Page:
Spiritual tradition and physical heritage are simultaneously disintegrating in Romania.
Time and modernization are beginning to undermine centuries-old traditions preserved in tiny villages, in communities of only a few houses, as well as the bastions of the communist era’s enforced industrialization, which became part and parcel of Romania’s recent history.
Those living in the 'reservations of forgetting' blend with nature, exhibiting a humility inherited through generations. They are living out their last days in evident equality of closeness to nature. Helped by time's decay, they are diligently pulling down the absurd edifices of the environment that was inflicted on them. In the manner of termites, they carry away small pieces of immense concrete constructions on the rickety carts of poverty.
They pick through reinforced concrete frames of former factory monsters, power stations and furnaces, dismantling monuments of formerly enforced modernization which have corroded into a stage set.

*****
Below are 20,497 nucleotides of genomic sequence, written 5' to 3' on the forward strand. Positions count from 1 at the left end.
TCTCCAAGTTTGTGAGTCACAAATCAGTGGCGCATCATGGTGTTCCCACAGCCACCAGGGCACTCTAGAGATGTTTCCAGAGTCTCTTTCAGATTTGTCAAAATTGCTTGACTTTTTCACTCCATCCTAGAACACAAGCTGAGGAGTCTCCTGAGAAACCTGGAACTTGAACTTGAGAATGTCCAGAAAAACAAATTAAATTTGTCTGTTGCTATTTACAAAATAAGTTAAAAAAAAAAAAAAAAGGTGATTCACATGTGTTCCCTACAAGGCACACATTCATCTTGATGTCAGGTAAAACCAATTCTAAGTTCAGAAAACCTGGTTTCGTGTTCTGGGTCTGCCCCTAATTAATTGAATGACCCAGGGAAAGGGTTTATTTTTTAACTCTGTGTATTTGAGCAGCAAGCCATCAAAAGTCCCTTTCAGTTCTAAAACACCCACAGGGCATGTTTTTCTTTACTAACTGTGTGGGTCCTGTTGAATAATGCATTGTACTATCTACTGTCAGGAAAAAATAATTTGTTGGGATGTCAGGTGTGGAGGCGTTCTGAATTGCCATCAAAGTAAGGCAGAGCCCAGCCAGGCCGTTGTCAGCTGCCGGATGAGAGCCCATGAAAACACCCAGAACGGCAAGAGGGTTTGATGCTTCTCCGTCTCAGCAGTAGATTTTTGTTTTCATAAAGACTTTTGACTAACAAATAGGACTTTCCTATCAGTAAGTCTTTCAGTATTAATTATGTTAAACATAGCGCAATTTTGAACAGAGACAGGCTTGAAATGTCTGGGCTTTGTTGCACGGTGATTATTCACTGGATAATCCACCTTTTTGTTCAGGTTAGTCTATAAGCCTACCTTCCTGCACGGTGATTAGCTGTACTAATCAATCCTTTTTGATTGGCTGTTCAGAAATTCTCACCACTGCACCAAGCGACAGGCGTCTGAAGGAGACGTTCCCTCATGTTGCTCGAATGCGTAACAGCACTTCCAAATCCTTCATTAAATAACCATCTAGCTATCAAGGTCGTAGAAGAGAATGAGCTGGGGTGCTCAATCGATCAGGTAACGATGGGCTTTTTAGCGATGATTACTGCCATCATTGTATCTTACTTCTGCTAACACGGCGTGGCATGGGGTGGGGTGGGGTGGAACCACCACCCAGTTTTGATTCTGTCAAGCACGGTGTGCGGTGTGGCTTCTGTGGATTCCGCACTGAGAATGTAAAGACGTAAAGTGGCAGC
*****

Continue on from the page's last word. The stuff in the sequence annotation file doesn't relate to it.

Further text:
One year ago, I began photographing the scenes of a world irreversibly decaying, the transformation of a Balkan country surviving the region’s hardest dictatorship. In essence, I am recording two intertwined stories: the physical environment after the fall, and the resilience of humanity struggling to persevere.
— Tamas Dezso
Irish-born Tom Wood photographed the working-class people of Liverpool for almost three decades — at once affectionate and grimly realistic. Review by Sean Sheehan.
With an amazing archive of photographs that span the globe and the past 125 year, the anniversary issue ofreminds us that "a photograph has the power to do infinitely more than document. It can transport us to unseen worlds."
Since 2005, Father Hermann has admitted more than 4,700 women with 10,000 children into his shelter program in Namibia — but due to his age and health issues, the future of everyone there is uncertain.